Los Angeles Angels 2019 season preview: Mike Trout isn't going anywhere -- are the Angels?

The Angels are entering a new era of sorts in 2019. The club locked down the best player in baseball when Mike Trout reportedly agreed to a record-breaking 12-year, $430 million contract this week, just before the start of the regular season. The Angels eliminate the possibility of losing Trout to free agency (he was set to enter FA after the 2020 season) and now they have time to figure out how to build around him. Trout and the Angels will be fighting to make the playoffs for the first time since 2014, when they were swept out of the ALDS by the Royals.

The team will have a new manager at the helm in Brad Ausmus. Ausmus was named Mike Scioscia's successor at the end of last season. Ausmus, who managed the Tigers from 2014-17, is no stranger to the Angels organization. He spent the 2018 season as a special assistant to general manager Billy Eppler, assisting with scouting and evaluations.

The Houston Astros own the American League West, and after back-to-back 100-win seasons, they are the clear favorites to take the division title once again. But the Angels have more depth heading into 2019, and if the team can stay fully healthy, they're in a position to contend for the last Wild Card spot and snap their skid of three consecutive losing seasons.

Probable lineup

  1. Kole Calhoun, RF
  2. Mike Trout, CF
  3. Justin Upton, LF
  4. Justin Bour, 1B
  5. Albert Pujols, DH
  6. Andrelton Simmons, SS
  7. Jonathan Lucroy, C
  8. Taylor Ward, 3B
  9. David Fletcher, 2B

Bench: Shohei Ohtani, DH, Taylor Ward, 3B, Kevan Smith, C, Jefry Marte, 1B, Tommy La Stella, 1B, Peter Bourjos, OF

The Angels won't really have to address their first base/designated hitter situation until Shohei Ohtani returns in May from his Tommy John surgery. If Justin Bour can be productive for the Angels, the club might have to platoon Albert Pujols. This all depends on injuries and performance once the season gets going. It'll probably be like this for the majority of the season: Ohtani at DH, Pujols playing 1B versus LHP and DHing when Ohtani is off and Bour at 1B versus RHP.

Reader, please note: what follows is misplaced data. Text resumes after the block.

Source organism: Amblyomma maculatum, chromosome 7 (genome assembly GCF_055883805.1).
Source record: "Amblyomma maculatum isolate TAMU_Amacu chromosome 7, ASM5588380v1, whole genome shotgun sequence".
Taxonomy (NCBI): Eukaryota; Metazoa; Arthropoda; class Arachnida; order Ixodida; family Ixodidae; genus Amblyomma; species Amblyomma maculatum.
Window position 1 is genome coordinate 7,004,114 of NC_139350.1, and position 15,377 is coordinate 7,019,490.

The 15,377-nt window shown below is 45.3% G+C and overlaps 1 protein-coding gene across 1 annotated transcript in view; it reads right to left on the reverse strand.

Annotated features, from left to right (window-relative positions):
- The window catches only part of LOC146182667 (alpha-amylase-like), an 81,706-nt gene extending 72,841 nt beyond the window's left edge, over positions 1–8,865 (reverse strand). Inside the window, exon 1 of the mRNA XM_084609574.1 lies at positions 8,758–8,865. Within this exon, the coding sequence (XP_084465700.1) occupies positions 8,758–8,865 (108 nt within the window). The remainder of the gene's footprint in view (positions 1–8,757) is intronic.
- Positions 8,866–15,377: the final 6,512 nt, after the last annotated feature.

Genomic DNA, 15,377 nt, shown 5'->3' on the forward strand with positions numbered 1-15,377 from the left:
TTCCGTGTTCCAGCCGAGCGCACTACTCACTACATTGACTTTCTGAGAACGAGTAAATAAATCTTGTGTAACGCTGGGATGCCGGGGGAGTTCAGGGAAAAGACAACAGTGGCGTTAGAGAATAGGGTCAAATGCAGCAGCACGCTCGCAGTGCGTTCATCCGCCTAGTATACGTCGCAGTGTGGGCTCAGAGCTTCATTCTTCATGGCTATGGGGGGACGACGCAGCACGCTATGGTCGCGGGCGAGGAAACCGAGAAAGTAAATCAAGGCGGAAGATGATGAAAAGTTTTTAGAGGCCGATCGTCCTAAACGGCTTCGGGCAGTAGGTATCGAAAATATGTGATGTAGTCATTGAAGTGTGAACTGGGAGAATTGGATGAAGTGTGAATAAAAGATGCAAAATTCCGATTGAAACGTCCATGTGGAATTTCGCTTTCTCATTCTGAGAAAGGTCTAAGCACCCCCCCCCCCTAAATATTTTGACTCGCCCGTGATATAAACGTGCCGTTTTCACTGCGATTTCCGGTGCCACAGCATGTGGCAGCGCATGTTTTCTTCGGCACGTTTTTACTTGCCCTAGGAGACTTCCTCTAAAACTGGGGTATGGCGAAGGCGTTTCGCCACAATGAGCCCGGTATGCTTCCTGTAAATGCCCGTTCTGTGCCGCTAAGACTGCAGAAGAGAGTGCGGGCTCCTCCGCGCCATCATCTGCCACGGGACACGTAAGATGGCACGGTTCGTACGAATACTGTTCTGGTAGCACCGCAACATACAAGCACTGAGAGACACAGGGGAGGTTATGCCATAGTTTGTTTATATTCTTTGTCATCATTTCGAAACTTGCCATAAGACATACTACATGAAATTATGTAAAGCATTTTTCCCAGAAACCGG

Probable rotation

  1. Tyler Skaggs, LHP
  2. Andrew Heaney, LHP
  3. Matt Harvey, RHP
  4. Jaime Barria, RHP
  5. Trevor Cahill, RHP

Nick Tropeano, RHP, Felix Pena, RHP, Dillon Peters, LHP all add some depth to the rotation. Plus the Angels' two top pitching prospects, Jose Suarez and Griffin Canning, should both be ready to make their big league debuts this season, if needed.

Probable bullpen

Closer: Cody Allen, RHP
Setup: Cam Bedrosian, RHP, Ty Buttrey, RHP
Middle: Dan Jennings, LHP, Hansel Robles, RHP, Justin Anderson, RHP, Noe Ramirez, RHP, Luis Garcia, RHP, Taylor Cole, RHP

Building a core around Trout

The Angels deserve some serious credit for locking down Mike Trout. But now comes the hard part. The Angels have struggled to build a winning team about their franchise player for years. Now with Trout set to likely retire in an Angels uniform, the team should do everything it can to give him the best chances to lead the team to success.

They'll need to supplement the big league roster (especially their pitching staff) with young talent and/or use their farm system depth to make some trades. The Angels can also use free agency to improve the team, but if more top talents do the same as Trout and Nolan Arenado and sign extensions instead of testing free agency, then there might be less top talent to pick from in future free agencies. 

MLB: Oakland Athletics at Los Angeles Angels